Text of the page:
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The University of Texas Md Anderson Cancer Center and Nanobiotix have an agreement to run Immunotherapeutic Pre-Clinical Research in Lung Cancer combining Nbtxr3 and Nivolumab

 NANOBIOTIX (Euronext: NANO – ISIN: FR0011341205), a late clinical-stage nanomedicine company pioneering new approaches to the treatment of cancer, today announced that it will cooperate with The University of Texas MD Anderson Cancer Center, Houston TX, to work on NBTXR3, Nanobiotix’s lead product. NBTXR3 is a first-in-class product designed to destroy, when activated by radiotherapy, tumors and metastasis through physical cell death and to induce immunogenic cell death leading to specific activation of the immune system.
This project with MD Anderson, one of the world’s leading oncological research centers, will provide an unparalleled ability to develop pre-clinical data using NBTXR3 activated by radiotherapy plus anti-PD1 Nivolumab (murine version of Opdivo(TM)).
Dr. Elsa Borghi, CMO, said: “The main objective of this collaboration is to analyze the micro environment of the tumors treated with NBTXR3 activated by radiotherapy, in order to increase and optimize the immune response.”
Dr. James Welsh, MD, Associate Professor, Department of Radiation Oncology, will be the Principal Investigator and lead the research program. The project between MD Anderson and Nanobiotix will take place over the course of two years and will evaluate the use of NBTXR3 activated by radiotherapy plus anti-PD1 Nivolumab (murine version of Opdivo(TM)), provided by Bristol-Myers Squibb (BMS) in lung cancer models (in vitro and in vivo). Lung cancer is one of the most common cancer worldwide, accounting for 1.69 million deaths annually (WHO 2015).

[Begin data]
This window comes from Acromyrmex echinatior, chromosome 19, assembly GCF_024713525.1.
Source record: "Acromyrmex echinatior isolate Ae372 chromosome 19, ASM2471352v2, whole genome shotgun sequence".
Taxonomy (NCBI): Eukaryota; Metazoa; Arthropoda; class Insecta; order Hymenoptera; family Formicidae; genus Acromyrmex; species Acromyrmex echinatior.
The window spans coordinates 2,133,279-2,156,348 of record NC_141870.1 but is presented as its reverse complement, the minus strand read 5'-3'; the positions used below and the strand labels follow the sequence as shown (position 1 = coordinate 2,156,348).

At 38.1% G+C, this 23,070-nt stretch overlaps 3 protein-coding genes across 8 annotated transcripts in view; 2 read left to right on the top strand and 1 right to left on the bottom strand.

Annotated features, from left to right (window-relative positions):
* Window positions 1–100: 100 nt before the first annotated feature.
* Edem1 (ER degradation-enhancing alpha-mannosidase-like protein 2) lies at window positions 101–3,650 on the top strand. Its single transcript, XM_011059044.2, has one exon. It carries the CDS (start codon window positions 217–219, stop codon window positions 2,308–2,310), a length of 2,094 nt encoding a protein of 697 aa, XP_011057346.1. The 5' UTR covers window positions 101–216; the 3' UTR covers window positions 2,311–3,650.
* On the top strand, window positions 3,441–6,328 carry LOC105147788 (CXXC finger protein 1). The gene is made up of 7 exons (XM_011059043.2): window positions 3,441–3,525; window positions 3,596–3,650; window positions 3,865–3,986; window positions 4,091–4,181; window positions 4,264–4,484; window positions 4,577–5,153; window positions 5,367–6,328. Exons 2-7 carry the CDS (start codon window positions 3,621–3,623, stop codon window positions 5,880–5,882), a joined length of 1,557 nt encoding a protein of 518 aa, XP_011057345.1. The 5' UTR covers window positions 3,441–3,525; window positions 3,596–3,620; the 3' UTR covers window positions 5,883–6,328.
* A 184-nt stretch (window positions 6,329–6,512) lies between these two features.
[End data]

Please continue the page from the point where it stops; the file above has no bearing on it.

The joint program will focus on 3 aims, leading to the maximization of NBTXR3 potential benefits in triggering an immune response:
  • Evaluate the abscopal response through the combination of NBTXR3 plus an anti-PD1 antibody and radiation therapy in specific and resistent murine lung cancer models, in order to measure NBTXR3’s potential to control metastatic disease.
  • Evaluate if NBTXR3 can further improve T cell activation for standard radiotherapy fractions compared to SBRT, notably by determining the STING activation in vitro in cancer cells with and without NBTXR3.
  • Continue the characterization of the different mechanisms and types of cell death induced by NBTXR3 activated by radiation.
The joint program will also further explore the potential future use of NBTXR3 in immuno-oncology with checkpoint inhibitors, as well as its potential to control metastatic disease.
As announced in December 26, 2017, the Company has received from the Food and Drug Administration the approval of its Investigational New Drug (IND) application and should launch its first clinical trial combining NBTXR3 with immune checkpoint inhibitors in the U.S. in Q2 2018. This will be a multi-arm trial targeting a sub-population of advanced lung cancer patients and head and neck cancer patients.
NBTXR3 positioning in IO
Many IO combination strategies focus on ‘priming’ the tumor, which is now becoming a prerequisite of turning a “cold” tumor into a “hot” tumor.
Compared to other modalities that could be used for priming the tumor, NBTXR3 could have a number of advantages: the physical and universal mode of action that could be used widely across oncology, a one-time local injection and good fit within existing medical practice already used as a basis for cancer treatment, as well as a very good chronic safety profile and well-established manufacturing process.
Published preclinical and clinical data indicate that NBTXR3 could play a key role in oncology and could become a backbone in immuno-oncology.
Nanobiotix’s immuno-oncology combination program opens the door to new developments, potential new indications, and important value creation opportunities.